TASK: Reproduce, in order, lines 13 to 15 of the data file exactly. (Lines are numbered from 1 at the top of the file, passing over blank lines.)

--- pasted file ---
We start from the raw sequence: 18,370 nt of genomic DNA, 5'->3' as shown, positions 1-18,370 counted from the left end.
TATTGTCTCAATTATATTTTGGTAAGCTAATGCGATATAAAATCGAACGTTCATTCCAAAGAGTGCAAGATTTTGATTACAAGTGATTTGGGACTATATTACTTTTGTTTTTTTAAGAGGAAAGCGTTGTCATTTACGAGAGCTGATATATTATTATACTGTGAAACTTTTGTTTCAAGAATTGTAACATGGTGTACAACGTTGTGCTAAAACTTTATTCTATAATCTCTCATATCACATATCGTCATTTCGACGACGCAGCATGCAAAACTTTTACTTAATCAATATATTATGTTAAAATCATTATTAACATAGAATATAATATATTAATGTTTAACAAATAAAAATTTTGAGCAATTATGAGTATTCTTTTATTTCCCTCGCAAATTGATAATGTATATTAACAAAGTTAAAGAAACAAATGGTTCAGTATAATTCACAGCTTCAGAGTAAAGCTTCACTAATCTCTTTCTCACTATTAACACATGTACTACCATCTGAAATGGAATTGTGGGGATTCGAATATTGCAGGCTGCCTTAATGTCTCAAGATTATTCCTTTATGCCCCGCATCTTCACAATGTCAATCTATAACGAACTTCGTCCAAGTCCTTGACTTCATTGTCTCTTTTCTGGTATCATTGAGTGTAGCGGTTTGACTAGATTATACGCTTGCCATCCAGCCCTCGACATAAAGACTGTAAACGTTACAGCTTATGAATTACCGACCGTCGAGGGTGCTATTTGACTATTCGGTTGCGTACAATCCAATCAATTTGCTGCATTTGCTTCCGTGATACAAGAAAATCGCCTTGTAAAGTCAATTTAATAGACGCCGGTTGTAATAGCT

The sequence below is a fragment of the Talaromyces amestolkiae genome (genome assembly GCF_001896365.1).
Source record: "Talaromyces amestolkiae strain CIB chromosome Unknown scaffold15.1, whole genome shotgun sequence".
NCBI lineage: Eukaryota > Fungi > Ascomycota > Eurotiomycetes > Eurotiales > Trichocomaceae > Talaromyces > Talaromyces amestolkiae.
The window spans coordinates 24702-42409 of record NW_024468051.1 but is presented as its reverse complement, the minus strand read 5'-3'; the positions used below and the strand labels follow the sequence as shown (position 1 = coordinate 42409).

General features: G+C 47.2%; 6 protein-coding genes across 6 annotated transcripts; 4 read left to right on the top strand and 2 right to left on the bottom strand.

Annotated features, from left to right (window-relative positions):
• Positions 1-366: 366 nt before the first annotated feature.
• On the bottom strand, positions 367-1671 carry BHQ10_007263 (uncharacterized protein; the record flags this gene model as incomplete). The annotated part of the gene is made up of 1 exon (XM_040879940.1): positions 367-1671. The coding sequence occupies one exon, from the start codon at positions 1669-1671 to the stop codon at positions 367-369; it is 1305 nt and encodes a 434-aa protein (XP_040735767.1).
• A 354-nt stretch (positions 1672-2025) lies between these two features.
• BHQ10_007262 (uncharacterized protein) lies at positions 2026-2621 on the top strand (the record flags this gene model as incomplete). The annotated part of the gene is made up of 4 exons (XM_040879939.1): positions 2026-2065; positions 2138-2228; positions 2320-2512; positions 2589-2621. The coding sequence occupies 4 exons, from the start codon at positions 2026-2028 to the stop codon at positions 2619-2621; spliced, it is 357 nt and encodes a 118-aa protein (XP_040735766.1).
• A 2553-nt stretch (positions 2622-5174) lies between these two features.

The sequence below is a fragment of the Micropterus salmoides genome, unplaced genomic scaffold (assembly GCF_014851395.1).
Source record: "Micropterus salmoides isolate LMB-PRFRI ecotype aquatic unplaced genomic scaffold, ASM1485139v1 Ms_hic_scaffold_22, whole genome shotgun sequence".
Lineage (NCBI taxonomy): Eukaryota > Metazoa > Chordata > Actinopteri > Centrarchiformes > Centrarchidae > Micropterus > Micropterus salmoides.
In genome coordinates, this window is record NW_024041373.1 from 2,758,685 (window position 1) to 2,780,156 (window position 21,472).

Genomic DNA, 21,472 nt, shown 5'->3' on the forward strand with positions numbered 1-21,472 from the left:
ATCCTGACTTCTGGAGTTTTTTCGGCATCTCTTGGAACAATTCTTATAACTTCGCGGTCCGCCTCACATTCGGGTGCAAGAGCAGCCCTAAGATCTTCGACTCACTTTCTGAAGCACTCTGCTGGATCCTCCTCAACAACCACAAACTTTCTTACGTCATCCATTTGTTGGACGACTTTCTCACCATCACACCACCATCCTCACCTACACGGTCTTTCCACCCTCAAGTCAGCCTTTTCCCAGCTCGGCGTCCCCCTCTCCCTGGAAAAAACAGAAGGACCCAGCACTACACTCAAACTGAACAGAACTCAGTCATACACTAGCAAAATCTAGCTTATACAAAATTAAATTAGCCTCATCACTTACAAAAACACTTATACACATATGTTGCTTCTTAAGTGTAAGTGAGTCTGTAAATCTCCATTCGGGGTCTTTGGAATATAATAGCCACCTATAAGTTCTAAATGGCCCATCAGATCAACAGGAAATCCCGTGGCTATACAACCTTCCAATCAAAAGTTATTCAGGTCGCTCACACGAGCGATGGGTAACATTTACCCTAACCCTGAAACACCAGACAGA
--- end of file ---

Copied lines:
• A 2553-nt stretch (positions 2622-5174) lies between these two features.

The sequence below is a fragment of the Micropterus salmoides genome, unplaced genomic scaffold (assembly GCF_014851395.1).
Source record: "Micropterus salmoides isolate LMB-PRFRI ecotype aquatic unplaced genomic scaffold, ASM1485139v1 Ms_hic_scaffold_22, whole genome shotgun sequence".